Kinney’s first Goofy film in four years, ‘Tennis Racquet’ is a transitional film: together with the next Goofy short, ‘Goofy Gymnastics‘, it’s firmly rooted in the 1940s Goofy tradition, being a sports cartoon, similar in content to ‘How to Play Football‘ (1944) and ‘Hockey Homicide‘ (1945). Moreover, in the first scene we hear one of the Goofy characters (the cartoon contains several of them) singing Goofy’s own theme song “the world owes me a living”, and in the end we can hear the typical Goofy yell, introduced in “The Art of Skiing” (1941). The short even features a slow motion gag, not seen since ‘How to swim‘ (1942).

On the other hand, it can also be seen as the first entry of Goofy’s second series, for the character has been completely redesigned. The next year this new, redesigned Goofy would turn into Mr. Geef, the everyman.

Like ‘How to Play Football’ and ‘Hockey Homicide’, ‘Tennis Racquet’ has no educational value: the cartoon consists of one frantic tennis match between two Goofy characters. It’s a fast and funny cartoon, full of silly gags. The highlight may be the running gag of the stoic gardener, who enters the game at several points, undisturbed by the frantic action around him.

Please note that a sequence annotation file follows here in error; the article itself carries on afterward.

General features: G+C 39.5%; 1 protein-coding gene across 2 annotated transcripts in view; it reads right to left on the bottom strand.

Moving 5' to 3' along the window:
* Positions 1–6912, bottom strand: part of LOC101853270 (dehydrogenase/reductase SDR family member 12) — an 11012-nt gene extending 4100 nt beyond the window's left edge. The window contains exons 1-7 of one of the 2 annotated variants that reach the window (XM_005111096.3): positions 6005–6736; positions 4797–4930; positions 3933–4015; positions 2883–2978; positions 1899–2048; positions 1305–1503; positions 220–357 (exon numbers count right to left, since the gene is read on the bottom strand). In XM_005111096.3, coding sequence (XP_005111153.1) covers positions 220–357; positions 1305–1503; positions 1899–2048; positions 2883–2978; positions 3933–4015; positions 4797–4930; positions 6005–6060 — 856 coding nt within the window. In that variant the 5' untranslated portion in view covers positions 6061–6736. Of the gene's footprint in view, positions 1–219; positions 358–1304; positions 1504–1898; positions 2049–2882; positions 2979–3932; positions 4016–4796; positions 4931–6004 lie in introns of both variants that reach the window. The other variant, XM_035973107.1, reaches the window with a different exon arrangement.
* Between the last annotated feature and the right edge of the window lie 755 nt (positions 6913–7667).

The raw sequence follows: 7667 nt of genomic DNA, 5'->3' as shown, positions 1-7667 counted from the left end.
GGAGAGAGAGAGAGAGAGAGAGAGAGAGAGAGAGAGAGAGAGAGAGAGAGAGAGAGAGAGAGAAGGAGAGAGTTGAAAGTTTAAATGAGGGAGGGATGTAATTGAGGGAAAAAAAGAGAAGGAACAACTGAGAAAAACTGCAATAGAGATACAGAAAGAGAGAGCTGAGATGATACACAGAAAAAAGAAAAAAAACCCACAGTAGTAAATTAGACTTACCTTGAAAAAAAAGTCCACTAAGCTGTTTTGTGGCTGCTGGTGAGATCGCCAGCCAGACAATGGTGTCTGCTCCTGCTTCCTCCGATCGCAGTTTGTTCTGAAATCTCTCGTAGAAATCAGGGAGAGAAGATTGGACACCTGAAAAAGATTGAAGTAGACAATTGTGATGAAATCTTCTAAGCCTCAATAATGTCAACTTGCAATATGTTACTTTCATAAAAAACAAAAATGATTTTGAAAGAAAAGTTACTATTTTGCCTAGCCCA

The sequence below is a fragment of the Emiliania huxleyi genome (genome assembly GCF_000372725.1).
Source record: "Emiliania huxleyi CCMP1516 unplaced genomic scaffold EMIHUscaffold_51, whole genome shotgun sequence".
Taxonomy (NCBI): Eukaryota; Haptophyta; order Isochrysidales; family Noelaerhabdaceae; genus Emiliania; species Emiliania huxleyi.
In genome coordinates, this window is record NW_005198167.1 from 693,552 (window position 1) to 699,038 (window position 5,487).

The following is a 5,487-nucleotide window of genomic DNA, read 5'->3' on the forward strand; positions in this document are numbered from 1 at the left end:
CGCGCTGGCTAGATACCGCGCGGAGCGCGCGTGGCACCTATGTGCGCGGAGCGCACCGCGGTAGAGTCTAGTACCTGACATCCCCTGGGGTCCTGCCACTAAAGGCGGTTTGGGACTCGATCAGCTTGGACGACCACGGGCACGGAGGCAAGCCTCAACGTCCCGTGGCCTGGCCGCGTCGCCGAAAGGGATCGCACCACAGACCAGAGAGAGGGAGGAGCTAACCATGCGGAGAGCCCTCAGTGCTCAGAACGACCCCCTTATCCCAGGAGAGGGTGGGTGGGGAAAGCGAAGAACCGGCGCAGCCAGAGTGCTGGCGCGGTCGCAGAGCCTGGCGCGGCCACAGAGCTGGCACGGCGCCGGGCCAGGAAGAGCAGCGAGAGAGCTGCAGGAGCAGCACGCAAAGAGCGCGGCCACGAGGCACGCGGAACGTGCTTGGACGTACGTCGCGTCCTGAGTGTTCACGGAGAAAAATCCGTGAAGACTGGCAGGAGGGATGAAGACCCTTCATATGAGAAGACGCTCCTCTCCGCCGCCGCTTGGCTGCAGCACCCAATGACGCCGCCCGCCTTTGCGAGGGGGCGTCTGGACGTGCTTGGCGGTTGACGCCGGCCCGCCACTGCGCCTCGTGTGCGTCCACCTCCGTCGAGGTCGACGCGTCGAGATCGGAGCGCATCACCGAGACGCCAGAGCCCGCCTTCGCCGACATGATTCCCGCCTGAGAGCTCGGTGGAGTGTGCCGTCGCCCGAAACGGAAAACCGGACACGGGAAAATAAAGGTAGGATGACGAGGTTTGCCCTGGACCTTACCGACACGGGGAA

Watch ‘Tennis Racquet’ yourself and tell me what you think:

This is Goofy cartoon No. 23
To the previous Goofy cartoon: The Big Wash
To the next Goofy cartoon: Goofy Gymnastics

Directors: William Hanna & Joseph Barbera
Release Date: December 10, 1949
Stars: Tom & Jerry, Meathead
Rating: ★★★
Review:

Tennis Chumps © MGMTom and Meathead are having a tennis match, first against each other, then against Jerry. There’s no fair play involved, however, as all rules are broken, including the laws of nature.

‘Tennis Chumps’ is one of the most violent of all Tom & Jerry cartoons, and none of the three protagonists is sympathetic in it. It’s perhaps because of this that the humor of ‘Tennis Chumps’ never comes off, despite its fast timing and abundance of Tex Averyan gags.

The inspiration of the subject of ‘Tennis Chumps’ may have come from the otherwise very different Goofy short ‘Tennis Racquet‘ from four months earlier.

Watch ‘Tennis Chumps’ yourself and tell me what you think:

This is Tom & Jerry cartoon No. 46
To the previous Tom & Jerry cartoon: Jerry’s Diary
To the next Tom & Jerry cartoon: Little Quacker

Director: Chuck Jones
Release Date:
 December 24, 1949
Stars:
 Bugs Bunny, Errol Flynn
Rating:
 ★★★★★
Review: